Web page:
MS ExplainedRepairing and replacing myelin
Whilst drugs that alter the action of the immune system or that protect nerves may help to limit the accumulation of damage, neither will reverse the progressive effects of MS. Exploration of processes that might repair areas of damage and thus allow people to recover function that has been lost is another important area of MS research.
From observing areas of the central nervous system that have been damaged by MS it is known that in the earlier stages of the condition the body can to some degree replace lost myelin. If the affected area is no longer being attacked by the immune system, new myelin can be formed, which will repair damage to nerve cells and reverse, at least to a degree, some of the disability caused.
Various strategies for repairing and replacing myelin have been investigated. For instance, chemicals within the immune system have been identified that can accelerate the growth of myelin. Myelin-making cells from the peripheral nervous system (Schwann Cells) have also been transplanted into the central nervous system to see if they will stimulate regrowth. Results have suggested a small effect at best.
Interest has also focussed on the possibility of using stem cells to repair damaged areas in the central nervous system.
Stem cells are unspecialised cells that can develop, or differentiate, into any of the specialised cells of the body, such as those in heart muscle or the insulin-producing cells of the pancreas. Stem cells are the first cells to develop in embryos and allow the foetus to develop the specialised functions and mechanisms that occur in the human body. Stem cells derived from an embryo are capable of developing into all the cell types that make up the tissues and organs, such as the heart, skin and brain.
The use of stem cells from embryos is the cause of much ethical debate. This has also affected the issue of 'hybrid' embryos in which human genetic material is implanted into animal cells that have had most of their own genetic material removed. After six days, stem cells can be extracted for research and the hybrid is destroyed.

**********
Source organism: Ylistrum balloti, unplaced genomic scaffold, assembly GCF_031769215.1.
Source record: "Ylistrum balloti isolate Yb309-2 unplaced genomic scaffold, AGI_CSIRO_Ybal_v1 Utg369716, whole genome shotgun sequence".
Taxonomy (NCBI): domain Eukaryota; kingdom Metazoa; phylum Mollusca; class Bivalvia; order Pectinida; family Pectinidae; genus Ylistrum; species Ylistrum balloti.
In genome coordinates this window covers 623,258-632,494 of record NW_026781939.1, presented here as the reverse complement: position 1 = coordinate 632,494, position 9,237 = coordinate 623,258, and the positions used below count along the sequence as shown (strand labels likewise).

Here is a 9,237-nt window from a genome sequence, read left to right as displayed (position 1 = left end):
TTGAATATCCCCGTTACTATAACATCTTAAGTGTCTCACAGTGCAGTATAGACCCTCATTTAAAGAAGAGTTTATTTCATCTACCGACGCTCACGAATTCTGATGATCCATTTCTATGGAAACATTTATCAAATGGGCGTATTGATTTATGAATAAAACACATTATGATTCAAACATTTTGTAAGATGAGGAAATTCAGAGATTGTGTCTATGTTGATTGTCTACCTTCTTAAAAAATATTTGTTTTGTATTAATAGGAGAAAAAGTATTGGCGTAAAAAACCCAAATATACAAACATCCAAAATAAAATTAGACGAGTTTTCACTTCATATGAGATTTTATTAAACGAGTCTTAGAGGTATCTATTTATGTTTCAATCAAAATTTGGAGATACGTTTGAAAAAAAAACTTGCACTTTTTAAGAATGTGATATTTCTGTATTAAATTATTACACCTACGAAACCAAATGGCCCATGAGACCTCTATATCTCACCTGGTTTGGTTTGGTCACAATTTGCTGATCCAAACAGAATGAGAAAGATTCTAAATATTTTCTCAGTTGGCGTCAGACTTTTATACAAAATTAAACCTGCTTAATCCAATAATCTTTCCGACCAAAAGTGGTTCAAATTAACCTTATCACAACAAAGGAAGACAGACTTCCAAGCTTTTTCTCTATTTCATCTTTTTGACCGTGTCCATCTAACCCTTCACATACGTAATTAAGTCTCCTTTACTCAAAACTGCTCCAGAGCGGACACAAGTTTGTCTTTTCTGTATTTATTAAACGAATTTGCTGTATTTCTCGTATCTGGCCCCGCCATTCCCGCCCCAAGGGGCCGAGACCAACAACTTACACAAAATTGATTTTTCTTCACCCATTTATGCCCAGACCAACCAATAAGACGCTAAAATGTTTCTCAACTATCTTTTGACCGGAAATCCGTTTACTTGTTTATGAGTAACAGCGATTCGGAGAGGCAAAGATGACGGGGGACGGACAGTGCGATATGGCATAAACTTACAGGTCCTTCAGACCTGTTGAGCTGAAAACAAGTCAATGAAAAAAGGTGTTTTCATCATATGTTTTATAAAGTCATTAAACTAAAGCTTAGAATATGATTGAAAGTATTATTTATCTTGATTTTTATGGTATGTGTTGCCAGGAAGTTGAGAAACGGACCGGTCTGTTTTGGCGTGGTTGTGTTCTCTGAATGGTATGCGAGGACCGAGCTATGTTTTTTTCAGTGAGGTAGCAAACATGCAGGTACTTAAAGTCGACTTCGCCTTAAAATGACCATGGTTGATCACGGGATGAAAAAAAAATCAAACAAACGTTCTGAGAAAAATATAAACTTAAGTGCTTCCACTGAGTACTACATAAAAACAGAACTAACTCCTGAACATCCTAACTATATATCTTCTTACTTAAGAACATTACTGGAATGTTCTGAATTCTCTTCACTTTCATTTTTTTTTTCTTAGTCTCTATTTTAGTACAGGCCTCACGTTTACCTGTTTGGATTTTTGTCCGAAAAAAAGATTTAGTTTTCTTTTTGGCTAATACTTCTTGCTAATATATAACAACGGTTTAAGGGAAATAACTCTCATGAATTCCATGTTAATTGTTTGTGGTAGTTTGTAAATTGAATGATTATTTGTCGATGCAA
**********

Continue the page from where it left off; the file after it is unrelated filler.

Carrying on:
Not all stem cell research involves the use of embryos. Stem cells also occur in adults and are used by the body to replace areas of damage. For instance, stem cells in bone marrow produce the different types of blood cells. Although more limited in the types of cells into which they can differentiate, research is now looking at how adult stem cells can be stimulated to turn into oligodendrocyte cells that produce myelin or into nerve cells in sufficient quantity to be used in treatment.
Work is also looking at how best to deliver stem cells so that they go to the appropriate places to carry out repair, and also at ways to ensure that transplanted stem cells do not harm the recipient or grow into unwanted tissue.
Stem cell treatment has been demonstrated for experimental forms of MS and pilot studies in humans - focused principally on safety rather than effectiveness - have started in the UK. If processes can be developed, it opens the possibility that cells destroyed by MS might be replaced and disabilities caused by the loss of nerve pathways reversed.
- More information from the MS Trust
- Stem cells factsheet
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